|Appears in Collections:||Faculty of Social Sciences Journal Articles|
|Peer Review Status:||Refereed|
|Title:||Care home design for people with dementia: What do people with dementia and their family carers value?|
user and carer views
|Publisher:||Taylor & Francis (Routledge)|
|Citation:||Innes A, Kelly F & Dincarslan O (2011) Care home design for people with dementia: What do people with dementia and their family carers value?, Aging and Mental Health, 15 (5), pp. 548-556.|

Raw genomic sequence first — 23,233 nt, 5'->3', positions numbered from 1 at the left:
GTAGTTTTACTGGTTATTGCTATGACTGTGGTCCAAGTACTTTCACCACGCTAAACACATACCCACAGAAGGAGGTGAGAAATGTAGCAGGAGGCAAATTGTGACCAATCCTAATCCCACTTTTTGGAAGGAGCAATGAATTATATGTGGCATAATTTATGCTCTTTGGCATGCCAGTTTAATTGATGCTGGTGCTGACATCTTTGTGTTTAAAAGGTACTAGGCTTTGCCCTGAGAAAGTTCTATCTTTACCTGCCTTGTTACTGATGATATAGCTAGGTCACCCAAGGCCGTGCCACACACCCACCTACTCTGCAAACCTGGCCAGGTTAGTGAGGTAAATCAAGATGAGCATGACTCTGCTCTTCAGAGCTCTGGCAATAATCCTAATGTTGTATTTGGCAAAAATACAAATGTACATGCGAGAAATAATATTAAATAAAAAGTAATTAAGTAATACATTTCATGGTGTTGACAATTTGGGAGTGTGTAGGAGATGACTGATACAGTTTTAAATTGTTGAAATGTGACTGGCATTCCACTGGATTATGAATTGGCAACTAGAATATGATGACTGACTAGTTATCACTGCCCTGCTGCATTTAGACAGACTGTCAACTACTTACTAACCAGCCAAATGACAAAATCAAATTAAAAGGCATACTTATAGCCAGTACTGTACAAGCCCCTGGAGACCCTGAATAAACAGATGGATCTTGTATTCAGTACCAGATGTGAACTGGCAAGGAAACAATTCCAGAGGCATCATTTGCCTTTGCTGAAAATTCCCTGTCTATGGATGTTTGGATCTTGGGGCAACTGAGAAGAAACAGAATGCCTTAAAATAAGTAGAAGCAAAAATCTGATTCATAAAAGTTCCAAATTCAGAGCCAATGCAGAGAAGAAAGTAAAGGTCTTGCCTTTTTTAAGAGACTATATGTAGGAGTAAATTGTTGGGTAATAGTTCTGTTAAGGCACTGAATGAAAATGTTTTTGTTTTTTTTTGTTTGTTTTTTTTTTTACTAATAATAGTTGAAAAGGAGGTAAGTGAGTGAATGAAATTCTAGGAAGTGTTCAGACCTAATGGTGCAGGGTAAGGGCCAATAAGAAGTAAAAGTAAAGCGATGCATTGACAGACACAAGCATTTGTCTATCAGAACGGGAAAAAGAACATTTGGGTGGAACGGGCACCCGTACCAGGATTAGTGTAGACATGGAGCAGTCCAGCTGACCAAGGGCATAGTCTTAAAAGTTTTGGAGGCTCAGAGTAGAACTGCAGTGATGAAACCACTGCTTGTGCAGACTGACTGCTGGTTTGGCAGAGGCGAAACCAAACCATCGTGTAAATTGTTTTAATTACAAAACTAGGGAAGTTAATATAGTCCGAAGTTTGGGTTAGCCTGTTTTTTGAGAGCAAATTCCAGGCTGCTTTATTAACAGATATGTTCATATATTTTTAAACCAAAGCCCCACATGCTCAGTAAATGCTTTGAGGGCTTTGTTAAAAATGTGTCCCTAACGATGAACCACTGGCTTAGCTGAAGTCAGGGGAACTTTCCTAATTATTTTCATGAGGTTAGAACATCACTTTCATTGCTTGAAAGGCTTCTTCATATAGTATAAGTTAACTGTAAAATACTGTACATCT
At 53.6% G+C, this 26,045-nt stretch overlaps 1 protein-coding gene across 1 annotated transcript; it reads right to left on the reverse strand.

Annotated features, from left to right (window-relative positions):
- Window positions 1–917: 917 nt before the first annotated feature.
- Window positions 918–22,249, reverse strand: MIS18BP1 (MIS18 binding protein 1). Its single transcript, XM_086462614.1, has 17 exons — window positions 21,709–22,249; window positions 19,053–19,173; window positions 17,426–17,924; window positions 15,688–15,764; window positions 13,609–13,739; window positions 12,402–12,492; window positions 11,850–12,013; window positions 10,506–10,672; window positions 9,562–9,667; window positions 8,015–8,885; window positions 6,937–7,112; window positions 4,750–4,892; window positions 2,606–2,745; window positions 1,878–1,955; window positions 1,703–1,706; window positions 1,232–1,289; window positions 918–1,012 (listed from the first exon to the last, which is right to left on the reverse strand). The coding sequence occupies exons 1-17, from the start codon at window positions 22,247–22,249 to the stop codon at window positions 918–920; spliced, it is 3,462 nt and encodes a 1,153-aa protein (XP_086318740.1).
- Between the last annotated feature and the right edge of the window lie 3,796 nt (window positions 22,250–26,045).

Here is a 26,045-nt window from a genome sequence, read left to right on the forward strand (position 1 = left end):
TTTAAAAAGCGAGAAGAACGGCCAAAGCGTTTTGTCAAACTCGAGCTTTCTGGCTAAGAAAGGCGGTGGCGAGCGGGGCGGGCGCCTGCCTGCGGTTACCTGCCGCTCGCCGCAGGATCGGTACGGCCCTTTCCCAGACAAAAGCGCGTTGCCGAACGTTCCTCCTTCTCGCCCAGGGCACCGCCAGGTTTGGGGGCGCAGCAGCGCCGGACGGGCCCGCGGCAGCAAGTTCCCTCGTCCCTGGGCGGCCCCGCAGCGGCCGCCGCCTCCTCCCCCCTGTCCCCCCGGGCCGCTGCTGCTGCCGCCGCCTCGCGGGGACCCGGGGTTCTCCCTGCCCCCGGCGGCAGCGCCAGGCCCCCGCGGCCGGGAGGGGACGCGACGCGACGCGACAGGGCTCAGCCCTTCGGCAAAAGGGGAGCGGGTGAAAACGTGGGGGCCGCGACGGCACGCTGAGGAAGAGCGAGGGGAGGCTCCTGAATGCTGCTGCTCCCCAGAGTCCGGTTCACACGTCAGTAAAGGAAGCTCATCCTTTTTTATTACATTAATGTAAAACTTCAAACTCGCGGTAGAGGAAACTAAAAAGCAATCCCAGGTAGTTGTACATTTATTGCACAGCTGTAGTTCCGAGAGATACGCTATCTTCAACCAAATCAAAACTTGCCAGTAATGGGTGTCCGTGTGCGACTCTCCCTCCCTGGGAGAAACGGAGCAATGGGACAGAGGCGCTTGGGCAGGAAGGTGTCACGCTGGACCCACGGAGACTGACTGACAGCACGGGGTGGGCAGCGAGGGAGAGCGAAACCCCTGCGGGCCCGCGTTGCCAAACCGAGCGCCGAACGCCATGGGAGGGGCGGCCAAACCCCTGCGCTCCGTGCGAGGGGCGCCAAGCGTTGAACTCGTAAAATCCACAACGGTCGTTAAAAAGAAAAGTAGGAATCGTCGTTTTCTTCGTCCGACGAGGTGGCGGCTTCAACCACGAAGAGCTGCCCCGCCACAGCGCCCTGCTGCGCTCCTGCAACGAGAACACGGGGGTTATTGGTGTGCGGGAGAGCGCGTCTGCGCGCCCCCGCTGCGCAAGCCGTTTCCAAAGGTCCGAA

|Abstract:||Objectives: To report on the views of people with dementia who live in care homes and their family carers on aspects of design that are important to them, and discuss these in relation to developing physical care environments that respond to the wishes of people with dementia and their family carers. Method: Six focus groups were held: two in Northern Ireland and four in Scotland. A total of 40 people participated in the focus groups. Twenty nine people were with dementia (24 female and five male), and 11 were family carers (10 female and one male). Results: Carers discussed the features of a building they took into account when selecting a care home, and discussed this in relation to ‘bricks and mortar versus people’. Key themes reported by people with dementia and their family carers included how the space in the environment is used, for example, what happens in the building and the presence or absence of certain design features. Outside space and wayfinding aids were identified as positive features of the home, along with a general lack of concern about ensuite provision. Conclusion: The results demonstrate the complexity of building design as it must provide living space acceptable to people with dementia living there and family members who visit, as well as provide a workable environment for staff. The findings highlight areas that should be considered by care home teams involved in the build of a new home or the redevelopment of an existing care home.|
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